Sven Johann: Welcome to a new conversation about software engineering. Actually, today it's not really software engineering, it's privacy or security in an insecure age. I'm sitting here with Susan Landau. Susan Landau is a cybersecurity expert; she works for the Tufts University and is a visiting professor at the University College London. She testified at Congress, writes for the Washington Post, Scientific American, is frequently on NPR and BBC; she has been a senior staff privacy analyst at Google, and a distinguished engineer at Sun Microsystems.
Sven Johann: She was inducted into the cybersecurity hall of fame in 2015 and is a Guggenheim American Association for the Advancement of Science fellow. So many, many things - I don't know, you must be 500 years old...
Susan Landau: 1007... [laughter]
Sven Johann: I'm really happy to have you here. I was waiting for this interview a long, long time, and now we finally make it. I just want to start with a simple question... What is privacy?
Susan Landau: Privacy is many different things to many different people. Some people view it as the right to be let alone, some people view it as control of the use of one's data, some people view it as the not publication of data, some people view it as the right to be forgotten - this is something quite popular in Europe, at the moment, and trying to impose it on the rest of the world.
Susan Landau: I think of it mostly as the control of use of one's data. Largely, I think of it that way because in the modern era it's very hard to prevent the collection, and what you really want to do is prevent the bad effects of the collection. But of course, that does mean that certain things like harm to one's reputation can happen even if you're controlling use.
Sven Johann: Okay. We will dig deeper on the collection of data. What is security?
Susan Landau: Security is protecting against the taking of one's data. One way to think about the distinction is to think for a moment about a particular company, and it could be Facebook, it could be Google, it could be LinkedIn. Google is a particularly useful example because it's an example that everybody knows, and it has extremely good security. Google's business model is that they take the information from users, that users supply, and then they do things with it to improve services for the users. But in order to do that, they have to have trust of the users.
Susan Landau: Beginning probably earlier than 2010, but certainly in 2010, Google really improved its security process. They know that users won't trust the company with their data, if Google security isn't good. So that's security - protecting attacks of your data from the outside. But on the other hand, Google takes the data and then does various things with it. It serves you ads - some people enjoy the ads, some people like the ads a great deal less, some people try to use Google services without being signed in; it's sometimes a much less good experience... But the point is there is a clear distinction between privacy and security right there. The protection of your data against outside attackers is security, but the use of Google of the data is in many people's minds an attack on their own privacy, even though they've supplied the data to Google.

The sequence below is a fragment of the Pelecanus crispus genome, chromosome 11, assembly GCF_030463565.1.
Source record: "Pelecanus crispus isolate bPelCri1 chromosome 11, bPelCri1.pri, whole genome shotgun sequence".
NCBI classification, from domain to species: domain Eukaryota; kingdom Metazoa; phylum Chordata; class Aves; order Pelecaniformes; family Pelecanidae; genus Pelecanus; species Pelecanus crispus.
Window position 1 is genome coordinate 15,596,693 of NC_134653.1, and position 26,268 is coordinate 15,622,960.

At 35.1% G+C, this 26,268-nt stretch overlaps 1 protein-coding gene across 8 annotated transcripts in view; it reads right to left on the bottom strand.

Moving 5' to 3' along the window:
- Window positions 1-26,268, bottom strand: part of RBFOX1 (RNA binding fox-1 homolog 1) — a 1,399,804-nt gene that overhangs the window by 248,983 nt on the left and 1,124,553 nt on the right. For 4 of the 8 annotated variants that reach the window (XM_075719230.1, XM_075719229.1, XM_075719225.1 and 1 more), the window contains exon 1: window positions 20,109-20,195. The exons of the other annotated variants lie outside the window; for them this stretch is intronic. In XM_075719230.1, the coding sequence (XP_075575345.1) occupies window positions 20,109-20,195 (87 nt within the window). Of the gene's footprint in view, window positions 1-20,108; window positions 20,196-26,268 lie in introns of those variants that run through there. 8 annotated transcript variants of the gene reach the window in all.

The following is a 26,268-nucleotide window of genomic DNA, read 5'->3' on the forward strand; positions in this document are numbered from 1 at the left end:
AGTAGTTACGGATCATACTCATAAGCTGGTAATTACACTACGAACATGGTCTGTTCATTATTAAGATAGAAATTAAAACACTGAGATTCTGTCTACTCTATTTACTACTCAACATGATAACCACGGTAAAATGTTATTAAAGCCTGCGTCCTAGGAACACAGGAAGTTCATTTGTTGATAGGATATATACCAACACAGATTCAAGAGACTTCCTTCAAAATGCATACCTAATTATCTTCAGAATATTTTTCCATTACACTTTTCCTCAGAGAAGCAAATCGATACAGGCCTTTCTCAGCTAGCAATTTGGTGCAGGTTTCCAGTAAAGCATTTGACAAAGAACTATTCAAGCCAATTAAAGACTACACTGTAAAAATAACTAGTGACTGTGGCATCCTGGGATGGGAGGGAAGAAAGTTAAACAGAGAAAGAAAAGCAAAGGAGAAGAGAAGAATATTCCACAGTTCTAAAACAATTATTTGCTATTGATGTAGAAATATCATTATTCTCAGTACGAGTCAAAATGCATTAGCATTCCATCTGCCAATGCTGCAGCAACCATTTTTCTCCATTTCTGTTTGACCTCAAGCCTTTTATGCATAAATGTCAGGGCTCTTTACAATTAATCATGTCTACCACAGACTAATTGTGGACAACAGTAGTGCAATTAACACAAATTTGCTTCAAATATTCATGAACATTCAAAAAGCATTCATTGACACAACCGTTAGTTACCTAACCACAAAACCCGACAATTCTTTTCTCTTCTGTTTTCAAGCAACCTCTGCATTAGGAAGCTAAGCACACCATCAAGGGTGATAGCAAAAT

Sven Johann: In Europe, we have a discussion on corporate surveillance, that Facebook, Google and others -- there are many business models which rely on collecting data. I myself am a little bit scared what happens to my data if an attacker gets it. Do you think I can trust Google, Facebook and all those companies that they don't do any harm?
Susan Landau: Again, it depends on what you mean by trust. For one thing, of course, if your data is being held by a third-party, then other people may have access to it, for example law enforcement or national security may have access to it under a court order... You may choose that "No, I don't want to share my data in that case." I for example am much more comfortable using a cloud service that, of course, like most cloud services, stores my data in the cloud encrypted, but the difference with most cloud services is that this particular one does not hold the key. So if I lose the key, if I lose my copy (or copies) of the key, then I have no way of getting my data back. I can look at it, but it's all encrypted, it doesn't do me any good.
Susan Landau: When you talk about trust, it really depends on what your threat model is. For many of us, the threat model is we don't really care who has the data, as long as it's not criminals, and then a company like Google or Facebook, because they rely on user trust, really go to strong lengths to protect the data. For others, maybe it's a human rights worker, maybe it's a journalist concerned that governments might try to access the data under court orders in their country, that the journalist or human rights worker feels are inappropriate, then they would choose not to use those services. Maybe they don't want to leave tracks of whom they've communicated with, or tracks of what was actually said. So it all depends on what you're protecting against.